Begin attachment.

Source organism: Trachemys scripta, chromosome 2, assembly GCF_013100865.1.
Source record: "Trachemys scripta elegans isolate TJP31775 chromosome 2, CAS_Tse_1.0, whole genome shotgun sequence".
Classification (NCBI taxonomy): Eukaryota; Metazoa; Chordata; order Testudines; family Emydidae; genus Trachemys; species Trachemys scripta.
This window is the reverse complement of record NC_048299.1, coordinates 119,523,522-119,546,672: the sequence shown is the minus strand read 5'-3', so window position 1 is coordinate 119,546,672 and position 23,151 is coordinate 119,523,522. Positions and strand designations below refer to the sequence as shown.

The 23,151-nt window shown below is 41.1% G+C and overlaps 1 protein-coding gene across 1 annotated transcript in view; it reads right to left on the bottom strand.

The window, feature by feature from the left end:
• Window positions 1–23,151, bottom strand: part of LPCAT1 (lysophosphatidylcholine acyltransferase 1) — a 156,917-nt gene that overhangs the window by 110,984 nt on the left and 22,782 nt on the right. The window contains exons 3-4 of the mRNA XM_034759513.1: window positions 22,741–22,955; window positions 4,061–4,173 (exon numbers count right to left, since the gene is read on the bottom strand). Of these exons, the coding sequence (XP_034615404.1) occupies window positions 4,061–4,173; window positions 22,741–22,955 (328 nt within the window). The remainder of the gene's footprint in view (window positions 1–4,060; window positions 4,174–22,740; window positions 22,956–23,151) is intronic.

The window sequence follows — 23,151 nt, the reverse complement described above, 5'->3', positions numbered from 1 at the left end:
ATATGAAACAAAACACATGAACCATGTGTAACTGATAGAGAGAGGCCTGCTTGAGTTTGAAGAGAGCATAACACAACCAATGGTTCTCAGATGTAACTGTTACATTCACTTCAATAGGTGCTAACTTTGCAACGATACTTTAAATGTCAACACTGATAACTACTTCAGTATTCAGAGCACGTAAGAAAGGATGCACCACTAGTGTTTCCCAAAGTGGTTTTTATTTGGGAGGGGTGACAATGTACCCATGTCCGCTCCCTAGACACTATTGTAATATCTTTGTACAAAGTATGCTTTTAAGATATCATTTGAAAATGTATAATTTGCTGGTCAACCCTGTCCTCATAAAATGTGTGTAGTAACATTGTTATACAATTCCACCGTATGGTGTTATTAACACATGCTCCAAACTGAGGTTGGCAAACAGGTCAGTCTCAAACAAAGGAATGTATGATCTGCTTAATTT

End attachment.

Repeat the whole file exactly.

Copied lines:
Source organism: Trachemys scripta, chromosome 2, assembly GCF_013100865.1.
Source record: "Trachemys scripta elegans isolate TJP31775 chromosome 2, CAS_Tse_1.0, whole genome shotgun sequence".
Classification (NCBI taxonomy): Eukaryota; Metazoa; Chordata; order Testudines; family Emydidae; genus Trachemys; species Trachemys scripta.
This window is the reverse complement of record NC_048299.1, coordinates 119,523,522-119,546,672: the sequence shown is the minus strand read 5'-3', so window position 1 is coordinate 119,546,672 and position 23,151 is coordinate 119,523,522. Positions and strand designations below refer to the sequence as shown.

The 23,151-nt window shown below is 41.1% G+C and overlaps 1 protein-coding gene across 1 annotated transcript in view; it reads right to left on the bottom strand.

The window, feature by feature from the left end:
• Window positions 1–23,151, bottom strand: part of LPCAT1 (lysophosphatidylcholine acyltransferase 1) — a 156,917-nt gene that overhangs the window by 110,984 nt on the left and 22,782 nt on the right. The window contains exons 3-4 of the mRNA XM_034759513.1: window positions 22,741–22,955; window positions 4,061–4,173 (exon numbers count right to left, since the gene is read on the bottom strand). Of these exons, the coding sequence (XP_034615404.1) occupies window positions 4,061–4,173; window positions 22,741–22,955 (328 nt within the window). The remainder of the gene's footprint in view (window positions 1–4,060; window positions 4,174–22,740; window positions 22,956–23,151) is intronic.

The window sequence follows — 23,151 nt, the reverse complement described above, 5'->3', positions numbered from 1 at the left end:
ATATGAAACAAAACACATGAACCATGTGTAACTGATAGAGAGAGGCCTGCTTGAGTTTGAAGAGAGCATAACACAACCAATGGTTCTCAGATGTAACTGTTACATTCACTTCAATAGGTGCTAACTTTGCAACGATACTTTAAATGTCAACACTGATAACTACTTCAGTATTCAGAGCACGTAAGAAAGGATGCACCACTAGTGTTTCCCAAAGTGGTTTTTATTTGGGAGGGGTGACAATGTACCCATGTCCGCTCCCTAGACACTATTGTAATATCTTTGTACAAAGTATGCTTTTAAGATATCATTTGAAAATGTATAATTTGCTGGTCAACCCTGTCCTCATAAAATGTGTGTAGTAACATTGTTATACAATTCCACCGTATGGTGTTATTAACACATGCTCCAAACTGAGGTTGGCAAACAGGTCAGTCTCAAACAAAGGAATGTATGATCTGCTTAATTT